Alaska Reference Database

The Alaska Reference Database originated as the standalone Alaska Fire Effects Reference Database, a ProCite reference database maintained by former BLM-Alaska Fire Service Fire Ecologist Randi Jandt. It was expanded under a Joint Fire Science Program grant for the FIREHouse project (The Northwest and Alaska Fire Research Clearinghouse). It is now maintained by the Alaska Fire Science Consortium and FRAMES, and is hosted through the FRAMES Resource Catalog. The database provides a listing of fire research publications relevant to Alaska and a venue for sharing unpublished agency reports and works in progress that are not normally found in the published literature.

 

Filter Results

Year

Person

Displaying 31 - 40 of 14509

Most wildland-urban interface (WUI) areas in the world will face severe wildfire risks due to climate warming and rapid urbanization. Mitigating the damage caused by WUI fires has become a worthy topic for fire researchers and managers. In recent years...

Person: Zong, Tian
Created Year: 2022
Resource Group: Document
Source: FRAMES

Wildfire is an integral part of the Earth system, but at the same time it can pose serious threats to human society and to certain types of terrestrial ecosystems. Meteorological conditions are a key driver of wildfire activity and extent, which led to...

Person: Grillakis, Voulgarakis, Rovithakis, Seiradakis, Koutroulis, Field, Kasoar, Papadopoulos, Lazaridis
Created Year: 2022
Resource Group: Document
Source: FRAMES

The 2020 wildfire season (May through December) in the United States was exceptionally active, with the National Interagency Fire Center reporting over 10 million acres (40,000 km2) burned. During the September 2020 wildfire events, large...

Person: Juliano, Jiménez, Kosović, Eidhammer, Thompson, Berg, Fast, Motley, Polidori
Created Year: 2022
Resource Group: Document
Source: FRAMES

Fire frequency and intensity are increasing due to higher temperatures and more droughts. The distributions of fuels (vegetation in natural conditions) are also changing in response to climate change. The vegetation in cold environments such as high...

Person: Liu, Yang
Created Year: 2022
Resource Group: Document
Source: FRAMES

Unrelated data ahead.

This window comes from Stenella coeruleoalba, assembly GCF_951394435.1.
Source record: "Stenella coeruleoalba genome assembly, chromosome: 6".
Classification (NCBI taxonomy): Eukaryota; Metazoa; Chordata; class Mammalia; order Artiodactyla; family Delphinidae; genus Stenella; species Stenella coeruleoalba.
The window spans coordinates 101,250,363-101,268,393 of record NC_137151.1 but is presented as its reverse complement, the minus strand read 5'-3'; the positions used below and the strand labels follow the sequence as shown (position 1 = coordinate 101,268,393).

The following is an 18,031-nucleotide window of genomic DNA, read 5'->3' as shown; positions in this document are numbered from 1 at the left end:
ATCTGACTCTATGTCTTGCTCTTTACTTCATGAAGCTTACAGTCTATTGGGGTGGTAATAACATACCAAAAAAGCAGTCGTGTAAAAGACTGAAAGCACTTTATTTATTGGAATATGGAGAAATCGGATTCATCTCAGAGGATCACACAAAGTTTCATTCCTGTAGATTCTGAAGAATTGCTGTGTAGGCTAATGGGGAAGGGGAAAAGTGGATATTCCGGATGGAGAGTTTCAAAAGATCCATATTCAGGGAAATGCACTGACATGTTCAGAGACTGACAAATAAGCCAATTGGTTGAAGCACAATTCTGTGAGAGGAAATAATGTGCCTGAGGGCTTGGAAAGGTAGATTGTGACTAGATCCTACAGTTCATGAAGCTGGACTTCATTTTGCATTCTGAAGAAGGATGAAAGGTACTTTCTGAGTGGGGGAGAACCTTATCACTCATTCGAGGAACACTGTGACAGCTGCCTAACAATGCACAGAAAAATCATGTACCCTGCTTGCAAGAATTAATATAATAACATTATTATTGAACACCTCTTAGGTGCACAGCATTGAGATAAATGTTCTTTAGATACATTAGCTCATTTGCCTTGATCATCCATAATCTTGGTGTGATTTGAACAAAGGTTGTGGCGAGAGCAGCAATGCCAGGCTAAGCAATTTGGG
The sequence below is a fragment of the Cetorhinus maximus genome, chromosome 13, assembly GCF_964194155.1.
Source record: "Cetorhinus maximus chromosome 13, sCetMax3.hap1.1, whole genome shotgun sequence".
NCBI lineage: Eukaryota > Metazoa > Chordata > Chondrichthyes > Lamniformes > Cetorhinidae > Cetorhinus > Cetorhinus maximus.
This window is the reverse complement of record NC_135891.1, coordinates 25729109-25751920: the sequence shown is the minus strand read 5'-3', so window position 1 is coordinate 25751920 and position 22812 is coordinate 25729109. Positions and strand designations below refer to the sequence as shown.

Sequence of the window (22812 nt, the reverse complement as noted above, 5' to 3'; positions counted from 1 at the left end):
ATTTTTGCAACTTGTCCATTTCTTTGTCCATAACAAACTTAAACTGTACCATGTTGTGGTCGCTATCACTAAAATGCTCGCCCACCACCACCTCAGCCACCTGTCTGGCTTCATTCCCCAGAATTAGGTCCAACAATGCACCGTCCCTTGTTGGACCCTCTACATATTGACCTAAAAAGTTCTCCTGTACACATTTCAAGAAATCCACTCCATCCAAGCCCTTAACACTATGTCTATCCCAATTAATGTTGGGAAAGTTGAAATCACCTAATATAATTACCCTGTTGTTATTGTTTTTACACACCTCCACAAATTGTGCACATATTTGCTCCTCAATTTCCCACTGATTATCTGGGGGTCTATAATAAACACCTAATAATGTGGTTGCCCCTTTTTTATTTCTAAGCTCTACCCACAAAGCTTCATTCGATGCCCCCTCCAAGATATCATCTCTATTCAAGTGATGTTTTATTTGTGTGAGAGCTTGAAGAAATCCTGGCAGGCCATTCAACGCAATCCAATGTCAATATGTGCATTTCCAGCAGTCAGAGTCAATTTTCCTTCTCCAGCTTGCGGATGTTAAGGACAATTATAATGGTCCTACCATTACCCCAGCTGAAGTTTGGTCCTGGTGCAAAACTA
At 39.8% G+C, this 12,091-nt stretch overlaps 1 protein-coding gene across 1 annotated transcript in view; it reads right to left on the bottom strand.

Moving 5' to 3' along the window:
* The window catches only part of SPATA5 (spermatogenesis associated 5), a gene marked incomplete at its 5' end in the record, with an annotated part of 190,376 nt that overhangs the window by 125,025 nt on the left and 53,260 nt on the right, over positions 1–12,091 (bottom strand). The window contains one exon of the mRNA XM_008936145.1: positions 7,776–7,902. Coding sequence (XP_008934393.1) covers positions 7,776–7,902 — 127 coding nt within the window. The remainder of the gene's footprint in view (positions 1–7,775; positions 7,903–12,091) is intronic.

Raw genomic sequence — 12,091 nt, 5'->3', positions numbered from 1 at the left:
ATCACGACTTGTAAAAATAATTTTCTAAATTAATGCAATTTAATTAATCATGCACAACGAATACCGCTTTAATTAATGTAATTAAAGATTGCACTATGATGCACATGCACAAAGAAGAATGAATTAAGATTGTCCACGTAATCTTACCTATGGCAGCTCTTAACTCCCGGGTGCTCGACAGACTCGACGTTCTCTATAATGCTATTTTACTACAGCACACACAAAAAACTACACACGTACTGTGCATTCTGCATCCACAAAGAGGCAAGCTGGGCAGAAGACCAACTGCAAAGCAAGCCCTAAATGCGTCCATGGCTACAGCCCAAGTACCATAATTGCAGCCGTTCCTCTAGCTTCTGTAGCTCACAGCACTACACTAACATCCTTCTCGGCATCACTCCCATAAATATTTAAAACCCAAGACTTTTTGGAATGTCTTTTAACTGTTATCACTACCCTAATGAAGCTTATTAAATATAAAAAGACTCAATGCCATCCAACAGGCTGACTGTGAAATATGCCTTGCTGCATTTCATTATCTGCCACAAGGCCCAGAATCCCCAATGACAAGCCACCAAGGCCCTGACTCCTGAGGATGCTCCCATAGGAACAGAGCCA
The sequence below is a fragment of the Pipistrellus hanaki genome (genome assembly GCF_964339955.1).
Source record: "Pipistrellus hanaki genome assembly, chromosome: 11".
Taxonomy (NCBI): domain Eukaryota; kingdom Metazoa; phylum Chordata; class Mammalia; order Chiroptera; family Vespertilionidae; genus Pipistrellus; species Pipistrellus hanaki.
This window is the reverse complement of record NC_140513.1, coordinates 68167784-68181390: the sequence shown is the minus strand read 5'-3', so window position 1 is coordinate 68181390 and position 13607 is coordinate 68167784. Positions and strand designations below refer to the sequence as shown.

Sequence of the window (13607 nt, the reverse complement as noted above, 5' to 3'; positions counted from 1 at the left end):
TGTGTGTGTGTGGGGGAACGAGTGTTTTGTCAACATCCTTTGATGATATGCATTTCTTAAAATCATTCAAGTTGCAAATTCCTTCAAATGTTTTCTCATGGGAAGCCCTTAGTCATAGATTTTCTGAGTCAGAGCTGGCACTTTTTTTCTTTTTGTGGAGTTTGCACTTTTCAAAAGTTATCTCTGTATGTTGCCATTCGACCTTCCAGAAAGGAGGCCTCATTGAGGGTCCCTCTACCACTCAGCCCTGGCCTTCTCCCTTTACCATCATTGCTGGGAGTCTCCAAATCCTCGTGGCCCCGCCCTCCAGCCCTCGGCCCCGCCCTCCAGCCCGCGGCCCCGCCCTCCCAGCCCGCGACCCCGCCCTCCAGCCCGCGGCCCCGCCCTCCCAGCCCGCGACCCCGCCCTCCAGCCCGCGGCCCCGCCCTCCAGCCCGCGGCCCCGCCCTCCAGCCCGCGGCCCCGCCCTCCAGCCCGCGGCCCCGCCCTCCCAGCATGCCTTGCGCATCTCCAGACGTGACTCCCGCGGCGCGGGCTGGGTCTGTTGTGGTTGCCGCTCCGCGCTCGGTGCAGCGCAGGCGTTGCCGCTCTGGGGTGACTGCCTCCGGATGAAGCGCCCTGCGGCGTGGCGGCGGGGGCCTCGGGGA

In many parts of the world, wildfires have become more frequent and intense in recent decades, raising concerns about the extent to which climate change contributes to the nature of extreme fire weather occurrences. However, studies seeking to...

Person: Liu, Eden, Dieppois, Blackett
Created Year: 2022
Resource Group: Document
Source: FRAMES

Anthropogenic climate change is now considered to be one of the main factors causing an increase in both the frequency and severity of wildfires. These fires are prone to release substantial quantities of CO2 into the atmosphere and to endanger natural...

Person: Bousquet, Mialon, Rodriguez-Fernandez, Mermoz, Kerr
Created Year: 2022
Resource Group: Document
Source: FRAMES

Alaska has diverse boreal ecosystems across heterogeneous landscapes driven by a wide range of biological and geomorphic processes associated with disturbance and successional patterns under a changing climate. To assess historical patterns and rates...

Person: Jorgenson, Brown, Hiemstra, Genet, Marcot, Murphy, Douglas
Created Year: 2022
Resource Group: Document
Source: FRAMES

Larger and more severe wildfires are becoming more frequent and impacting different communities and human settlements. Much of the scientific literature and media on wildfires has focused on area of ecosystems burned and numbers of structures destroyed...

Person: Thomas, Escobedo, Sloggy, Sanchez
Created Year: 2022
Resource Group: Document
Source: FRAMES

Wildfires are among the worst natural and man-made disasters currently facing our nation. The damage a wildfire causes is multifaceted as it affects multiple areas of civilization and the safety and health of responding firefighters. Today, factors...

Person:
Created Year: 2022
Resource Group: Document
Source: FRAMES

Emissions from biomass burning (BB) are a key source of atmospheric tracer gases that affect the atmospheric carbon cycle. We developed four sets of global BB emissions estimates (named GlcGlob, GlcGeoc, McdGlob, and McdGeoc) using a bottom-up approach...

Person: Saito, Shiraishi, Hirata, Niwa, Saito, Steinbacher, Worthy, Matsunaga
Created Year: 2022
Resource Group: Document
Source: FRAMES